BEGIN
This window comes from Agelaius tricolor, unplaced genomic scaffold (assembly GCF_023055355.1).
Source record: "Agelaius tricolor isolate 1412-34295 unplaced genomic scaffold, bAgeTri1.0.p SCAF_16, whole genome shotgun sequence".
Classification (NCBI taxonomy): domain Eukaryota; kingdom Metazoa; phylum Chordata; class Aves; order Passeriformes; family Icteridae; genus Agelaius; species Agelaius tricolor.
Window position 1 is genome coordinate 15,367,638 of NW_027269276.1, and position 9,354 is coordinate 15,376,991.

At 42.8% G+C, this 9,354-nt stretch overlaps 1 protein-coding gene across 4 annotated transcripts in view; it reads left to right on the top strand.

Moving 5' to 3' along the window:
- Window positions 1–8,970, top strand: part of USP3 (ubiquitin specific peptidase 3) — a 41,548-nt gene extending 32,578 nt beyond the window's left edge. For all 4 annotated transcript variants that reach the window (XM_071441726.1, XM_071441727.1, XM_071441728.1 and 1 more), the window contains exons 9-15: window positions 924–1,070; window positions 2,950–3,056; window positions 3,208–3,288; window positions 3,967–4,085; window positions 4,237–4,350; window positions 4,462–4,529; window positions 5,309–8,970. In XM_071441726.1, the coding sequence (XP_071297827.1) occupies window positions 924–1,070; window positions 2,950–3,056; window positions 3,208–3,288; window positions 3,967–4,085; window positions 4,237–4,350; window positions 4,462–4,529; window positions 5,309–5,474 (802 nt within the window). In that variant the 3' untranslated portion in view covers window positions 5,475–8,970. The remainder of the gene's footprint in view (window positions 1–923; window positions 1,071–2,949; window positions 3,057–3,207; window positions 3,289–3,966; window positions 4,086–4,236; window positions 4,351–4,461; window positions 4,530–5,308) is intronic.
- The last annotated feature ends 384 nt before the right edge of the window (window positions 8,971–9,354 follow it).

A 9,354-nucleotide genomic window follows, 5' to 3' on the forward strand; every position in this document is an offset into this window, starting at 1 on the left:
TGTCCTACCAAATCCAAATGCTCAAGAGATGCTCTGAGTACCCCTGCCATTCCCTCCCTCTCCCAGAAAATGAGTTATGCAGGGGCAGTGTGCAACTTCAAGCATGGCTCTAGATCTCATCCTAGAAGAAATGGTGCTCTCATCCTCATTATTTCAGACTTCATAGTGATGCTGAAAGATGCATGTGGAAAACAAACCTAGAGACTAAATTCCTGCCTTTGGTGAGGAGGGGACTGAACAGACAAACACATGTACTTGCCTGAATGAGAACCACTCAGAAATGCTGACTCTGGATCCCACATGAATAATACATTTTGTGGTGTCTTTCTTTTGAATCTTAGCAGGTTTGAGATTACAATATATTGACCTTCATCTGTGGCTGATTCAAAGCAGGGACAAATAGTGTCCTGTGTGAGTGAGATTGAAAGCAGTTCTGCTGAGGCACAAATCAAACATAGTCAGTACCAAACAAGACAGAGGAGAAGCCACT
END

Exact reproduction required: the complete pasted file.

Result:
This window comes from Agelaius tricolor, unplaced genomic scaffold (assembly GCF_023055355.1).
Source record: "Agelaius tricolor isolate 1412-34295 unplaced genomic scaffold, bAgeTri1.0.p SCAF_16, whole genome shotgun sequence".
Classification (NCBI taxonomy): domain Eukaryota; kingdom Metazoa; phylum Chordata; class Aves; order Passeriformes; family Icteridae; genus Agelaius; species Agelaius tricolor.
Window position 1 is genome coordinate 15,367,638 of NW_027269276.1, and position 9,354 is coordinate 15,376,991.

At 42.8% G+C, this 9,354-nt stretch overlaps 1 protein-coding gene across 4 annotated transcripts in view; it reads left to right on the top strand.

Moving 5' to 3' along the window:
- Window positions 1–8,970, top strand: part of USP3 (ubiquitin specific peptidase 3) — a 41,548-nt gene extending 32,578 nt beyond the window's left edge. For all 4 annotated transcript variants that reach the window (XM_071441726.1, XM_071441727.1, XM_071441728.1 and 1 more), the window contains exons 9-15: window positions 924–1,070; window positions 2,950–3,056; window positions 3,208–3,288; window positions 3,967–4,085; window positions 4,237–4,350; window positions 4,462–4,529; window positions 5,309–8,970. In XM_071441726.1, the coding sequence (XP_071297827.1) occupies window positions 924–1,070; window positions 2,950–3,056; window positions 3,208–3,288; window positions 3,967–4,085; window positions 4,237–4,350; window positions 4,462–4,529; window positions 5,309–5,474 (802 nt within the window). In that variant the 3' untranslated portion in view covers window positions 5,475–8,970. The remainder of the gene's footprint in view (window positions 1–923; window positions 1,071–2,949; window positions 3,057–3,207; window positions 3,289–3,966; window positions 4,086–4,236; window positions 4,351–4,461; window positions 4,530–5,308) is intronic.
- The last annotated feature ends 384 nt before the right edge of the window (window positions 8,971–9,354 follow it).

A 9,354-nucleotide genomic window follows, 5' to 3' on the forward strand; every position in this document is an offset into this window, starting at 1 on the left:
TGTCCTACCAAATCCAAATGCTCAAGAGATGCTCTGAGTACCCCTGCCATTCCCTCCCTCTCCCAGAAAATGAGTTATGCAGGGGCAGTGTGCAACTTCAAGCATGGCTCTAGATCTCATCCTAGAAGAAATGGTGCTCTCATCCTCATTATTTCAGACTTCATAGTGATGCTGAAAGATGCATGTGGAAAACAAACCTAGAGACTAAATTCCTGCCTTTGGTGAGGAGGGGACTGAACAGACAAACACATGTACTTGCCTGAATGAGAACCACTCAGAAATGCTGACTCTGGATCCCACATGAATAATACATTTTGTGGTGTCTTTCTTTTGAATCTTAGCAGGTTTGAGATTACAATATATTGACCTTCATCTGTGGCTGATTCAAAGCAGGGACAAATAGTGTCCTGTGTGAGTGAGATTGAAAGCAGTTCTGCTGAGGCACAAATCAAACATAGTCAGTACCAAACAAGACAGAGGAGAAGCCACT